That Wyoming StreetPass is finally within your grasp starting today because it is National StreetPass Weekend.

Nintendo previously announced that it was holding the first ever National StreetPass Weekend on Saturday and Sunday. The early response was so large that the company actually decided to start it a full day early.

This event is all about getting 3DS owners out and about and StreetPassing with each other. StreetPass is the built-in feature on Nintendo’s handheld that exchanges a tiny bit of data between passing 3DSes. Players can see what people they passed in public are playing and they can even send gameplay data to StreetPass-enabled games.

For example, when two people playing The Legend of Zelda: A Link Between Worlds, they can send shadow versions of their character to the other persons game. The player can then challenge that shadow Link to a fight.

“We’ve got over 20,000 Nintendo Zone locations across the United States and Canada,” Nintendo of America spokesperson Bill Trinen told GamesBeat. “You simply need to turn your 3DS on and carry it with you in sleep mode. As you’re out running your errands, doing your last-minute holiday shopping — like me — or maybe you’re going to see the premiere of The Hobbit, you might swing by a Starbucks, McDonald’s, or a Best Buy — or any of the other Nintendo Zone locations — and when you do that you would then pick up Street Pass data for up to six people who previously stopped at that Nintendo Zone.”

That’s how it always works, but Nintendo is mixing things up for the National StreetPass Weekend. Starting today, when you go to a Nintendo Zone, you won’t just get StreetPass data for people who attended that specific store. Instead, Nintendo is going to send data randomly around the country so people can StreetPass each other from all around the 50 states.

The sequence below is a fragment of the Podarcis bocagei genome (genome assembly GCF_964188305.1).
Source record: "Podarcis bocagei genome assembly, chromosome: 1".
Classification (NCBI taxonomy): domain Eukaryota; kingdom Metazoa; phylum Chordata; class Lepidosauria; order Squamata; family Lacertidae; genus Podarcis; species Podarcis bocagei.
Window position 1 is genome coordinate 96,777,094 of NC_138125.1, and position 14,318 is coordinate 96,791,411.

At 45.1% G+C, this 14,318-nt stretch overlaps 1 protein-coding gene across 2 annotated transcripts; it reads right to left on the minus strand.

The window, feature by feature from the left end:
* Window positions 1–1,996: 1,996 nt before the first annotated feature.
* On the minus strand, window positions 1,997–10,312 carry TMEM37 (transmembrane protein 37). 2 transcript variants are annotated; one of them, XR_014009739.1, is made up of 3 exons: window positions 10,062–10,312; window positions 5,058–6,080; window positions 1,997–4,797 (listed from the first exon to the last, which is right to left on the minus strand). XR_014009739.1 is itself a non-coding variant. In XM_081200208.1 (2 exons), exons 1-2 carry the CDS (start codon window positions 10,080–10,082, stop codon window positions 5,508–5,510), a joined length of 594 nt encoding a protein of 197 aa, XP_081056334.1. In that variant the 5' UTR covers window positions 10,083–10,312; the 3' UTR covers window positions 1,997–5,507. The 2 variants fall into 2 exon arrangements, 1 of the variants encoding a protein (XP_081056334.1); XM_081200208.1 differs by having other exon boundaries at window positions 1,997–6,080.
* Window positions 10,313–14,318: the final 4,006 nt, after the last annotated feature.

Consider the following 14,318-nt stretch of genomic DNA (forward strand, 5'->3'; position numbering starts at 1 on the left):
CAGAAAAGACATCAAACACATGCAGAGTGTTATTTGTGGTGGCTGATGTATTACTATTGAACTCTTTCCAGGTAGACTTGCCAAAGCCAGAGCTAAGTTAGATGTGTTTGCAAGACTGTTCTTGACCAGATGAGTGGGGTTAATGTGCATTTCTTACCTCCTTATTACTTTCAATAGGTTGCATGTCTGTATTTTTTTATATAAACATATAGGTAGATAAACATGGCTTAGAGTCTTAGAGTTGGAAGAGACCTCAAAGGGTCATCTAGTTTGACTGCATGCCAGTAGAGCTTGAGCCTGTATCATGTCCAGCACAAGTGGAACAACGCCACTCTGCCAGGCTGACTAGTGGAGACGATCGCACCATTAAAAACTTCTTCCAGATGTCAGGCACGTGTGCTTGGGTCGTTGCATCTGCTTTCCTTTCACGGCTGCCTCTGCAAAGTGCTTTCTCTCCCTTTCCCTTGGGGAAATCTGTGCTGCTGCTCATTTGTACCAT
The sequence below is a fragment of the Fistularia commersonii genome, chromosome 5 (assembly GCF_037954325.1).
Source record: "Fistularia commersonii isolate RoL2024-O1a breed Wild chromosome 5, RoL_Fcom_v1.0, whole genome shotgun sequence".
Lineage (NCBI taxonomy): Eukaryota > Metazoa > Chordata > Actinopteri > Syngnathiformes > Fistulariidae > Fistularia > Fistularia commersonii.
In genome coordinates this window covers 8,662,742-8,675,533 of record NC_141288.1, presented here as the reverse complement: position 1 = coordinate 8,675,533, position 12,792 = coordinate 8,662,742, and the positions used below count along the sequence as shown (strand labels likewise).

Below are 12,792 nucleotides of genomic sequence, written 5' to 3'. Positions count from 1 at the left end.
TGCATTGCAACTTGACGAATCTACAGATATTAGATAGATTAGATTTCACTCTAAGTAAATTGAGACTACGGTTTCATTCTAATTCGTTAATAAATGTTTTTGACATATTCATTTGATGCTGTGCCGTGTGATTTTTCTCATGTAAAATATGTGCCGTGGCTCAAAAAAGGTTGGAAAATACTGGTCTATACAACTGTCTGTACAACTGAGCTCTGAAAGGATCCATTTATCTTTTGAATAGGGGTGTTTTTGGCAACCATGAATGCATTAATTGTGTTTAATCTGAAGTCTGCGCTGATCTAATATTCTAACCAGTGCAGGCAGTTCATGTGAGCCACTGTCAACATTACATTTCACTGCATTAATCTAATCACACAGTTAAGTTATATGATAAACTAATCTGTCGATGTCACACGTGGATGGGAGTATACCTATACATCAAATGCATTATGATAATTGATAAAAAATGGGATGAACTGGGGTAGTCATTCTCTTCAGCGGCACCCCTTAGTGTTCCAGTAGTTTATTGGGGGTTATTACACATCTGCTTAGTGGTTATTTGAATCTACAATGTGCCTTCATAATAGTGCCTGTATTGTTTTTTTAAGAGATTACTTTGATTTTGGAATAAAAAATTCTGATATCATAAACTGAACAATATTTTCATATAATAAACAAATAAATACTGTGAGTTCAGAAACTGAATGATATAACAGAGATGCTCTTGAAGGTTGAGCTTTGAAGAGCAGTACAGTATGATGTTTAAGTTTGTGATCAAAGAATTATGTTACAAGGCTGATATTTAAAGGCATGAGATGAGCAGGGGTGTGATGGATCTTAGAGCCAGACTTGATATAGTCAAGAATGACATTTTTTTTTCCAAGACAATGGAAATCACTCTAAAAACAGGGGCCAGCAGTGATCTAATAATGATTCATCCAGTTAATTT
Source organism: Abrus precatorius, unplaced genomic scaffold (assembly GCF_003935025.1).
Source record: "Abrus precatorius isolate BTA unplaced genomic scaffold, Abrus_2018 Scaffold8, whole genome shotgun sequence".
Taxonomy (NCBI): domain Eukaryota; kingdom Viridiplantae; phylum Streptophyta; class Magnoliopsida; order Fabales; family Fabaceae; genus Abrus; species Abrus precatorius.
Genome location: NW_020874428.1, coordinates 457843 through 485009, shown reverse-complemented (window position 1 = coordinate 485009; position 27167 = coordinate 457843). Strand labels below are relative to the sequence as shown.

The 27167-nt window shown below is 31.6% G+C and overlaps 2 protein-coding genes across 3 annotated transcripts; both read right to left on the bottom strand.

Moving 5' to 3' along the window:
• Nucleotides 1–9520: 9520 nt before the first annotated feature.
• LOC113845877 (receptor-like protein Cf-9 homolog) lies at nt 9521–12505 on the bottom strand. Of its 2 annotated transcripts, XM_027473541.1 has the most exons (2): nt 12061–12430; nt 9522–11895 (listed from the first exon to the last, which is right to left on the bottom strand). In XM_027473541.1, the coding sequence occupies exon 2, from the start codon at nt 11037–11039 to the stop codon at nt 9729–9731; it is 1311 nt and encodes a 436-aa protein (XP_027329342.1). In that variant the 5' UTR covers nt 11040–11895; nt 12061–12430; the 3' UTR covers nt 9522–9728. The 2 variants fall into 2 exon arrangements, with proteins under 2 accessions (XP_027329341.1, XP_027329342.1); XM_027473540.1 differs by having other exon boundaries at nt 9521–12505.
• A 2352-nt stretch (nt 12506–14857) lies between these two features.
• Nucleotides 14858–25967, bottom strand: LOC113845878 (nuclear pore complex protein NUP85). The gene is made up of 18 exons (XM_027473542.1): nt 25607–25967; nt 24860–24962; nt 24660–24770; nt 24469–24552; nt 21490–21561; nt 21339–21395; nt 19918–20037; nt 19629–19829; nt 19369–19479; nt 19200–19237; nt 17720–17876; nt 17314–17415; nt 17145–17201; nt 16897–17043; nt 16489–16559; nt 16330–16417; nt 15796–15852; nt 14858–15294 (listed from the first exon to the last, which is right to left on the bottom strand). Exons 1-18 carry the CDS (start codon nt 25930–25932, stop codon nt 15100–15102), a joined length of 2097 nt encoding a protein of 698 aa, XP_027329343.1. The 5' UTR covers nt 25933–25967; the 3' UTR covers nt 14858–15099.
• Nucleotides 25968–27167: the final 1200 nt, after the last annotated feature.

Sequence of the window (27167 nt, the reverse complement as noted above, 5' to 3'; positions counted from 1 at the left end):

“We want to make sure that here in America, where the population isn’t quite as dense, people get an opportunity to exist the fun of the StreetPass games,” said Trinen. “What we want to do is, instead of forcing people to establish a new routine to serve StreetPassing, we want to find ways to fit StreetPass into their everyday lives as it exists now.”

With National StreetPass Weekend, Nintendo expects a few people to pick up SreetPassing as a hobby for the first time, but this event also serves an extra purpose. When Nintendo fans head out on one of the last shopping weekends before Christmas, they are greatly increasing the likelihood that other people will see someone playing a 3DS. That could generate a bit of extra buzz — and then potentially extra sales — as people pick up last-minute gifts.

“That’s a definitely a side benefit,” said Trinen. “If people are going to be buying the 3DS system, obviously we want them to be playing it, and we want to reward them for carrying it around with them.”

This weekend, if you’re out at Starbucks or the movies hoping to fill in some squares on your StreetPass map (as you meet players from each of the states and other countries, StreetPass lets you know by filling in a map), you’re also out helping Nintendo with a grassroots marketing campaign.

If this event goes well, Trinen says Nintendo might consider doing more StreetPass weekends. They might even make the next one a global event. Finally, I could possibly fill in Slovakia.